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Giuseppe VERDI (1813 – 1901)
Attila - Lyric drama in a prologue and three acts
Attila, King of the Huns ... Samuel Ramey (bass)
Ezio, a Roman general ... Giorgio Zancanaro (baritone)
Odabella, daughter of the ruler of Aquileia ... Cheryl Studer (soprano)
Foresto, a knight of Aquileia ... Kaludi Kaludov (tenor)
Uldino, Breton slave of Attila ... Ernesto Gavazzi (tenor)
Leone, an old Roman ... Mario Luperi (bass)
Orchestra and Chorus of Teatro alla Scala / Muti
Recorded live in 1991 at Teatro alla Scala, Milan
OPUS ARTE DVD 09478 03010 [118:00]

 

This energetic, noisy opera was a product of Verdi’s ‘anni di galera’ when he had difficulty in keeping up with the pressure upon him to compose operas. It has been described as one of his ‘crasser’ products. I can think of several composers who would give their eye teeth to be able to write such an opera. The problem for Verdi is the standard of what had gone before and what we now know was to come.

Verdi’s first choice librettist was Piave – to whom, as ever, he gave much advice. Then, he changed his mind and asked Solera to undertake it – which indeed Solera did but departed for Spain leaving it unfinished. Piave played the ever-compliant rescuing knight and completed it. However the change is very evident in many ways. One example will suffice: the huge choruses of the Prologue and Acts I and II disappear entirely in Act III, a point emphasised in this performance by the sheer size of the La Scala chorus.

So, by Verdian standards, not the best of operas; but by any standards this must be one of the best performances of it. Recorded in 1991, all had overcome their curiosity of the camera so there are none of the early distracting sly glances. All is played on stage and how well it is played, with all characters engaging completely with the text.

The performance starts with what I always find curious – the staggered rise to their feet of the La Scala orchestra as Muti enters: and that ignores the contrast between his tails and their suits. But what the hell: this is Muti producing an orchestral sound which is little short of inspirational: superb legato, perfect phrasing and musical scene-setting second to none. On-stage scene changes are accomplished so smoothly, musically and visually, that it is a delight to watch and listen.

As it is to the cast. Here is a believable Attila: from raw powerhouse defiance in Vanitosi! ... che abbietti e dormenti to the emotive single line E tu pure, Odabella? Ramey is superb. His Act I cabaletta Oltre quell limite stops the performance for fully 40 seconds which applause he himself halts by continuing.

Zancanaro as Ezio is the consummate actor – so far as he can with a somewhat wooden, if duplicitous, character. For most of the time he sings forte as demanded – particularly in duets with Ramey, bass and baritone often overlapping in vocal range and always producing a glorious depth of sound.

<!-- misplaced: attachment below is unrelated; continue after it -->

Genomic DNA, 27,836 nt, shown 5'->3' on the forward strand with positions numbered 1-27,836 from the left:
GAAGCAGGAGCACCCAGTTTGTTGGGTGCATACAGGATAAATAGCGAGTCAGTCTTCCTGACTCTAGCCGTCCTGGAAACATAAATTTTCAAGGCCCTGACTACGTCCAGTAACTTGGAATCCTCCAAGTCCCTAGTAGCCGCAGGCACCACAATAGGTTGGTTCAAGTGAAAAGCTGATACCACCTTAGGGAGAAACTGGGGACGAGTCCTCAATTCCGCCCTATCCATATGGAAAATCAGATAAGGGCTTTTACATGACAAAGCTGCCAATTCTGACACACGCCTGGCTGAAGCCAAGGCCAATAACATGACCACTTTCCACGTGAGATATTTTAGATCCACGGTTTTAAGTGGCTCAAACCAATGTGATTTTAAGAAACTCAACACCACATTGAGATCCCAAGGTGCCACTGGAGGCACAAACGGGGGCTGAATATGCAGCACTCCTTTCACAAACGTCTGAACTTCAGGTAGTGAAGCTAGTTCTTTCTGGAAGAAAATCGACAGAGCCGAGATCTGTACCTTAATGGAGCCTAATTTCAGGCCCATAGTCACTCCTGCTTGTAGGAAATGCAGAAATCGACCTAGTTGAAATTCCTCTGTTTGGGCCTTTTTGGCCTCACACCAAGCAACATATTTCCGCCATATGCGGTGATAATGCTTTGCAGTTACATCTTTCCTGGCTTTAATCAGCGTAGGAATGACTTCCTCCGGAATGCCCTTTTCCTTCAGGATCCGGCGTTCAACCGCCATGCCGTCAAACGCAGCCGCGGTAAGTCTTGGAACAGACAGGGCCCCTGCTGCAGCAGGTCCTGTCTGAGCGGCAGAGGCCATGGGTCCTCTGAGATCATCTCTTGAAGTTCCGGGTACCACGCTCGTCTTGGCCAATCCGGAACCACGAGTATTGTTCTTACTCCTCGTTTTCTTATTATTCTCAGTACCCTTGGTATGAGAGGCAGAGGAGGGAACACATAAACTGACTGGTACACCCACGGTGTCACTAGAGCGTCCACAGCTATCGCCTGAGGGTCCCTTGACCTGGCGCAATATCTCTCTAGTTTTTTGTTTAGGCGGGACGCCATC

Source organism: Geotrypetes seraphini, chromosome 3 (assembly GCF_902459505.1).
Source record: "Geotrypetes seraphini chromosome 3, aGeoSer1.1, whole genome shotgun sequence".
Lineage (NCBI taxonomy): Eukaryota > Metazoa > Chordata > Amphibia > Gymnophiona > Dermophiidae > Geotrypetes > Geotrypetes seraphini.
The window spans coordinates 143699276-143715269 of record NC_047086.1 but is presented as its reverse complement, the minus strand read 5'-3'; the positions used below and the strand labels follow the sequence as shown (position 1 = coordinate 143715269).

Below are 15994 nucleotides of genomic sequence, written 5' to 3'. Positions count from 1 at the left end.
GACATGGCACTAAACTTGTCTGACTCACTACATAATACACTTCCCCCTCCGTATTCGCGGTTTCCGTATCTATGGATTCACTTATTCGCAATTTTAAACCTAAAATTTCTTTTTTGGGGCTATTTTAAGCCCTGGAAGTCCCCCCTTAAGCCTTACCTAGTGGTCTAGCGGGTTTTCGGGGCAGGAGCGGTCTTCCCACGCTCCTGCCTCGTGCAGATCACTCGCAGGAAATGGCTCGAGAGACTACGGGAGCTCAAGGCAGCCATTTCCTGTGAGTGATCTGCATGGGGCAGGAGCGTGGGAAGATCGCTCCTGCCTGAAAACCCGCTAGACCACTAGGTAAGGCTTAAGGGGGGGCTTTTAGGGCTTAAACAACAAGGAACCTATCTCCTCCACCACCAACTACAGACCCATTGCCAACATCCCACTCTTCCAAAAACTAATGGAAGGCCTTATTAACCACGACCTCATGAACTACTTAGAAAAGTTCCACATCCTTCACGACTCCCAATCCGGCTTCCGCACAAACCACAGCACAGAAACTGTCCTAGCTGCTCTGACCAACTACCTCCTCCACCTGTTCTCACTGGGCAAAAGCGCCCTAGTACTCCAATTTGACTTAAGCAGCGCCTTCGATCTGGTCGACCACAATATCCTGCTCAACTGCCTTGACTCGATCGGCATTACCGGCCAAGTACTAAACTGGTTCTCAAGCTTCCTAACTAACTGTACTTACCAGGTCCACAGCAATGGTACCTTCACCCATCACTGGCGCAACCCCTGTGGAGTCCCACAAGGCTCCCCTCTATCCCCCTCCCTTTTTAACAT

Similar demands of power are made of Odabella, sung here by Cheryl Studer. She accomplishes her entrance high C leap easily and then has to descend in a coloratura run to the depths of B natural. Indeed she frequently has to occupy the extremes of her range and if I had a slight reservation it is in her comfort at the lower end at the start of the opera; but it is a discomfort that resolves quickly. Here is an Odabella who can be brilliantly savage in voice and acting and then at the start of Act I deliver a beautiful gentle sound with some stunning notes floated on high. Her acting is never less than first class and when in duet or ensemble there is admirable control not to overwhelm – many other sopranos please note.

Foresto is an odd character: patriotic leader of displaced persons, hesitant plotter who needs his resolve stiffening (by Ezio) and easily swayed lover. Kaludov’s slightly sharp timbred tenor manages to convince in all facets: vocally certain throughout, balancing superbly with Studer and contrasting with both Ramey and Zancanaro. He just about manages with Studer to avoid the almost rum-ti-tum-tum sounds of their unison Oh t’innebria ... .

Gavazzi, as Uldino, has a smoother tenor sound. He performs this small part effectively particularly as a vocal foil to both Ramey and Kaludov. Sadly the few lines sung by Luperi are almost overpowered by the one occasion when the orchestra do not rein back for the singers. This is a pity because it reduces the dramatic effect vocally – although visually the contrast between the different choruses on stage is powerful.

This is a performance to savour visually. Stage movement is excellent. The costumes are stunning with gloriously subtle and muted colours for the Aquileian refugees contrasting with the dour colours of the costumes of the hermits. All is helped by some excellent camera work producing several ‘paintings’ on the screen.

The accompanying simple booklet gives a detailed synopsis with the Italian libretto. There is no translation but providing you can tolerate subtitles, they work effectively here.

If this opera is a strong candidate for the title of Verdi’s weakest, then this performance must be an equally strong candidate for the best production of it. It is patent that all those taking part enjoyed it: even the usually reserved and urbane smoothy Muti joins in the broad grinning at the final curtain – and with every justification.

Robert McKechnie

 



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